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peru - funerary mask

This photo was published in the catalog for the exhibition "Schätze der Anden - Chiles Kupfer für die Welt" (Treasures of the Andes - Chilean copper to the World) at Deutschen Bergbau-Museums in Bochum, Germany.


Funerary Mask, 10-11th century AD. Lambayeque, Peru.

Gold, copper overlays, cinnabar; H. 11 1/2 in. (29.2 cm)

Gift and Bequest of Alice K. Bache, 1974, 1977 (1974.271.35)


A powerful dynasty of northern Peruvian religious leaders grew wealthy and proud between the ninth and the eleventh centuries, ostentatiously amassing riches in gold. Builders of the great funerary complexes at Batan Grande adjacent to the Lambayeque Valley, the lords of Lambayeque were compulsive horders of gold objects that bore the image of what may have been their legendary dynastic founder. At death, the lords were buried with their golden treasures. Large masks, such as that illustrated here, were among these mortuary offerings. As many as five masks could be placed into one burial, one attached to the head of the textile-wrapped body and the other four stacked a the feet of the deceased.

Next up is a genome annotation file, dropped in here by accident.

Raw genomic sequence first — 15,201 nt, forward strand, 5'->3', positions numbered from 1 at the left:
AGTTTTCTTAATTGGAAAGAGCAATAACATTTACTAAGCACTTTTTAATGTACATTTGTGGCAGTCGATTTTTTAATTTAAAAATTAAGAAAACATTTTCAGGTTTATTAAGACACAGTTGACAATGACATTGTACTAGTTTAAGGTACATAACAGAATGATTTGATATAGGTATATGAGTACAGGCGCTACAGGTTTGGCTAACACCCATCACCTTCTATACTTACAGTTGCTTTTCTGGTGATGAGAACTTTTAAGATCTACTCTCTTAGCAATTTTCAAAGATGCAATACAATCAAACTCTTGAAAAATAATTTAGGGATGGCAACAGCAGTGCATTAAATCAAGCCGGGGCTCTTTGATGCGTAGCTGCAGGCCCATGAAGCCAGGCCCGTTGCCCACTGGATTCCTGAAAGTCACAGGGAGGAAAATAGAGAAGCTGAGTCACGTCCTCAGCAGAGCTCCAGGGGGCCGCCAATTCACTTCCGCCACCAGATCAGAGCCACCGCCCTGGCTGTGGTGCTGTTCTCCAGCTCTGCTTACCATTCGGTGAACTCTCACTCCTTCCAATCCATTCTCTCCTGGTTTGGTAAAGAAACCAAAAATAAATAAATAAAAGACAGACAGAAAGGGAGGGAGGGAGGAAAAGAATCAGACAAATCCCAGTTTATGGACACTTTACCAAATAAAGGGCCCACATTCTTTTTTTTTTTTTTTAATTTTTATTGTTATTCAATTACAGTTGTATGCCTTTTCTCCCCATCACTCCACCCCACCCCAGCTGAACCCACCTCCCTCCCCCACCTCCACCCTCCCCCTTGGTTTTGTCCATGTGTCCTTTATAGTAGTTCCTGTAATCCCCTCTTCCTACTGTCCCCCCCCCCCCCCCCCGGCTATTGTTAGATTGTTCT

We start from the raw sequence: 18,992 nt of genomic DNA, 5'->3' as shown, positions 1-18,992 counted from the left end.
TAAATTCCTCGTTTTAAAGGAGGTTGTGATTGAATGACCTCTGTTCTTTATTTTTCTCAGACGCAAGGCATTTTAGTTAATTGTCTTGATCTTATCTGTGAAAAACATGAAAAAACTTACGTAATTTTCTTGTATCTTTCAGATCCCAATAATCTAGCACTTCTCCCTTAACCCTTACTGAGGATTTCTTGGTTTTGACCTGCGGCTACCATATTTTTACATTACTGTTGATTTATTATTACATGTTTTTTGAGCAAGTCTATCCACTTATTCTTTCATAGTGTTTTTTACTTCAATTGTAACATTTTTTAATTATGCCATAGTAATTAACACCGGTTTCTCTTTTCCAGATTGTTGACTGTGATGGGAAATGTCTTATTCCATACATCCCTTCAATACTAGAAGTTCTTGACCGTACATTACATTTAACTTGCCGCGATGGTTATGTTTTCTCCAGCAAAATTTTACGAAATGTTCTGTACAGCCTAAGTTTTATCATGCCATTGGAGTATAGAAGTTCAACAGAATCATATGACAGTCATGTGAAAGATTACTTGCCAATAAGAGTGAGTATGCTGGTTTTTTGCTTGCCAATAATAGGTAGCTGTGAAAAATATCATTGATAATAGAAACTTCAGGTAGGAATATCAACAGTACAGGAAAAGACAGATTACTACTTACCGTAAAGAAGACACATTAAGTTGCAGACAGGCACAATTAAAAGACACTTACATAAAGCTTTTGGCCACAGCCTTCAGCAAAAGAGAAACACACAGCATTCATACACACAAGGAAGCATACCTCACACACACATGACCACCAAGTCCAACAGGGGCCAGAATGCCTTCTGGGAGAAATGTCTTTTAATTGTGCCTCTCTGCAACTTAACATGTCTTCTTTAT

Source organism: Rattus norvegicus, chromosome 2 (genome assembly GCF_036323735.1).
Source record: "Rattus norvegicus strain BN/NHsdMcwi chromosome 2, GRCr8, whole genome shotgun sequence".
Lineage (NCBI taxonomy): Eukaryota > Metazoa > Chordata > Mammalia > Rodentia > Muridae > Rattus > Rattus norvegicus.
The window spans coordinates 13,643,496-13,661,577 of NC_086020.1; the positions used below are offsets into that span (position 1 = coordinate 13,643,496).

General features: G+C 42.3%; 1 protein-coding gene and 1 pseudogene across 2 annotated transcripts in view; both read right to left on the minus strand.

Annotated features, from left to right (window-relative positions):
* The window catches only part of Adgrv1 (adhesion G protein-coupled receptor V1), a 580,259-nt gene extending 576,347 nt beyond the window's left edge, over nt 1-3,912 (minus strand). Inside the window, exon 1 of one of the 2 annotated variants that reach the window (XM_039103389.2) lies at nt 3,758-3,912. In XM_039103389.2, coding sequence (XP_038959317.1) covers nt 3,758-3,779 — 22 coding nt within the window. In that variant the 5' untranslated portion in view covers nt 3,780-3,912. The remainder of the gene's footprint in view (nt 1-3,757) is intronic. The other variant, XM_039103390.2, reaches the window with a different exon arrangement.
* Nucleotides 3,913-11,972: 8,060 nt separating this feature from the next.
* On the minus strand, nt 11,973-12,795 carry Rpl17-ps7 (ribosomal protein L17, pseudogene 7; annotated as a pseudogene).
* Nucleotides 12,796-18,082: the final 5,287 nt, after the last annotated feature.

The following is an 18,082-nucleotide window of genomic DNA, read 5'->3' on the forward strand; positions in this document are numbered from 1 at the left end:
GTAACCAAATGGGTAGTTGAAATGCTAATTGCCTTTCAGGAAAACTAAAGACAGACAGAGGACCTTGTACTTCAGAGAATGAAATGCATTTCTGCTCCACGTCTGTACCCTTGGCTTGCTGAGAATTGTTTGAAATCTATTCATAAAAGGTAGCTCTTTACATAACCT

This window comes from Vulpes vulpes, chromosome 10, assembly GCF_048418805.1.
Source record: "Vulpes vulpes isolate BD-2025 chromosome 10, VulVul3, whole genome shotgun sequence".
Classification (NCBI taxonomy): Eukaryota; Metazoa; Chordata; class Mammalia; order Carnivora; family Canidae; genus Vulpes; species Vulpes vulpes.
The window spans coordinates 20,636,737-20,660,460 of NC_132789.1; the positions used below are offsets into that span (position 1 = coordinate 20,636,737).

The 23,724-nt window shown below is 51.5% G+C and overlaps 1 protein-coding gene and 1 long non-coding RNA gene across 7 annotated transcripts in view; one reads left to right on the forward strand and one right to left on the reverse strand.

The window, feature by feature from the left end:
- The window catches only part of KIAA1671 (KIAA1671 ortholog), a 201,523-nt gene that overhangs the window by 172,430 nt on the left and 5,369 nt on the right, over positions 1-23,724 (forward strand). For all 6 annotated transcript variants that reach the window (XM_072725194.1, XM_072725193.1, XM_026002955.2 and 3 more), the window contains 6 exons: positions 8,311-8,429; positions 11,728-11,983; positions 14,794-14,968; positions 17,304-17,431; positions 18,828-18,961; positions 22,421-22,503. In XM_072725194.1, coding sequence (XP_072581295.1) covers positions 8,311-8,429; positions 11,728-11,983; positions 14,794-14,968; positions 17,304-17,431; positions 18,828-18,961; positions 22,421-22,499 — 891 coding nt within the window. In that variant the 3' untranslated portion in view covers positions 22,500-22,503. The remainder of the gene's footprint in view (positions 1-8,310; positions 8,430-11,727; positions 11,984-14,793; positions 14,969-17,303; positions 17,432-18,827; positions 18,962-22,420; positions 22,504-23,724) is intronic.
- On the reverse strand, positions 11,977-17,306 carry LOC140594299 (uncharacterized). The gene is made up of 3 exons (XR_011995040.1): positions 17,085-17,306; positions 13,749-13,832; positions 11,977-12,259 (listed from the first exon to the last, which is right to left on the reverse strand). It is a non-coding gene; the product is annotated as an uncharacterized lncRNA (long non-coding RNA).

The masks vary in thickness, metal composition, and surface embellishment. The cinnabar-red paint that covers much of the cheeks and forehead of the mask seen here was most consistently used, but remnants of yellow, blue, black, and orange colors have also been identified. Feathers, too, were added for color; the pupils of some eyes were made of them. The eyes of this mask have thin, skewerlike projections emerging from the pupils, perhaps suggesting the expressive qualities of the eyes themselves. Further surface additions include the spangles or danglers that appear on the lateral ear projections and the larger ones that adorn the U-shaped nose ornament.


This mask comes from the northern La Leche River valley, where a succession of powerful rulers amassed prodigious amounts of wealth in metal objects. Recently, archaeologists discovered a royal burial at the presumed ceremonial and funerary center of the Sicán culture, Batán Grande. The main personage's face was covered by a sheet-gold mask similar to the present example. It was painted with bright red cinnabar and embellished with nose and ear ornaments and dangles. In some South American countries today, red is thought to have protective qualities. Perhaps the mask's red pigment was meant to protect the deceased in the afterlife. Poorly understood features on Sicán burial masks are the skewerlike projections from the pupils of the eyes. They may symbolize a penetrating gaze.


Metropolitan Museum of Art, NYC.

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Taken on December 30, 2005